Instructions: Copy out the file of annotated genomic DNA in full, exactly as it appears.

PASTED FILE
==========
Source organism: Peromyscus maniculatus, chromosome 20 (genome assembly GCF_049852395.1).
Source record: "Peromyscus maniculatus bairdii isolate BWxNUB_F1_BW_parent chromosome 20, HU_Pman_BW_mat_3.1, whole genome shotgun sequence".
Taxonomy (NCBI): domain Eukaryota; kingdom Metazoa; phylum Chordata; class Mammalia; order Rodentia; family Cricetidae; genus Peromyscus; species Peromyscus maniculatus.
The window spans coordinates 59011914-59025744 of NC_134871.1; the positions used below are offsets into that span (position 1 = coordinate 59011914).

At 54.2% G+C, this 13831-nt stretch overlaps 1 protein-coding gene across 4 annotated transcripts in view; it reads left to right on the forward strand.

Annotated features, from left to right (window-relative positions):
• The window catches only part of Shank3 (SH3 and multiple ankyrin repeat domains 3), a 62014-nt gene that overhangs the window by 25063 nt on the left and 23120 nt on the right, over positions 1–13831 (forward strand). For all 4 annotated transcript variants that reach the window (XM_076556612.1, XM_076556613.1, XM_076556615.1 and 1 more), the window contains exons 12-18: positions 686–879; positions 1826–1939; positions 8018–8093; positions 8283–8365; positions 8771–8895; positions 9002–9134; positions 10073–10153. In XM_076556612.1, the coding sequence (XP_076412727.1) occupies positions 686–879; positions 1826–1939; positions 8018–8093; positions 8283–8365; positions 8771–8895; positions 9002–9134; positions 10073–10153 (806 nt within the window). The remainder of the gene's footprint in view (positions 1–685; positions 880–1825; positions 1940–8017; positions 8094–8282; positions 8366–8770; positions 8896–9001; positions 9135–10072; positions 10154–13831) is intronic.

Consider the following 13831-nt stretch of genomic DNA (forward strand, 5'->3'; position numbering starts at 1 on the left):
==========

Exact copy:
Source organism: Peromyscus maniculatus, chromosome 20 (genome assembly GCF_049852395.1).
Source record: "Peromyscus maniculatus bairdii isolate BWxNUB_F1_BW_parent chromosome 20, HU_Pman_BW_mat_3.1, whole genome shotgun sequence".
Taxonomy (NCBI): domain Eukaryota; kingdom Metazoa; phylum Chordata; class Mammalia; order Rodentia; family Cricetidae; genus Peromyscus; species Peromyscus maniculatus.
The window spans coordinates 59011914-59025744 of NC_134871.1; the positions used below are offsets into that span (position 1 = coordinate 59011914).

At 54.2% G+C, this 13831-nt stretch overlaps 1 protein-coding gene across 4 annotated transcripts in view; it reads left to right on the forward strand.

Annotated features, from left to right (window-relative positions):
• The window catches only part of Shank3 (SH3 and multiple ankyrin repeat domains 3), a 62014-nt gene that overhangs the window by 25063 nt on the left and 23120 nt on the right, over positions 1–13831 (forward strand). For all 4 annotated transcript variants that reach the window (XM_076556612.1, XM_076556613.1, XM_076556615.1 and 1 more), the window contains exons 12-18: positions 686–879; positions 1826–1939; positions 8018–8093; positions 8283–8365; positions 8771–8895; positions 9002–9134; positions 10073–10153. In XM_076556612.1, the coding sequence (XP_076412727.1) occupies positions 686–879; positions 1826–1939; positions 8018–8093; positions 8283–8365; positions 8771–8895; positions 9002–9134; positions 10073–10153 (806 nt within the window). The remainder of the gene's footprint in view (positions 1–685; positions 880–1825; positions 1940–8017; positions 8094–8282; positions 8366–8770; positions 8896–9001; positions 9135–10072; positions 10154–13831) is intronic.

Consider the following 13831-nt stretch of genomic DNA (forward strand, 5'->3'; position numbering starts at 1 on the left):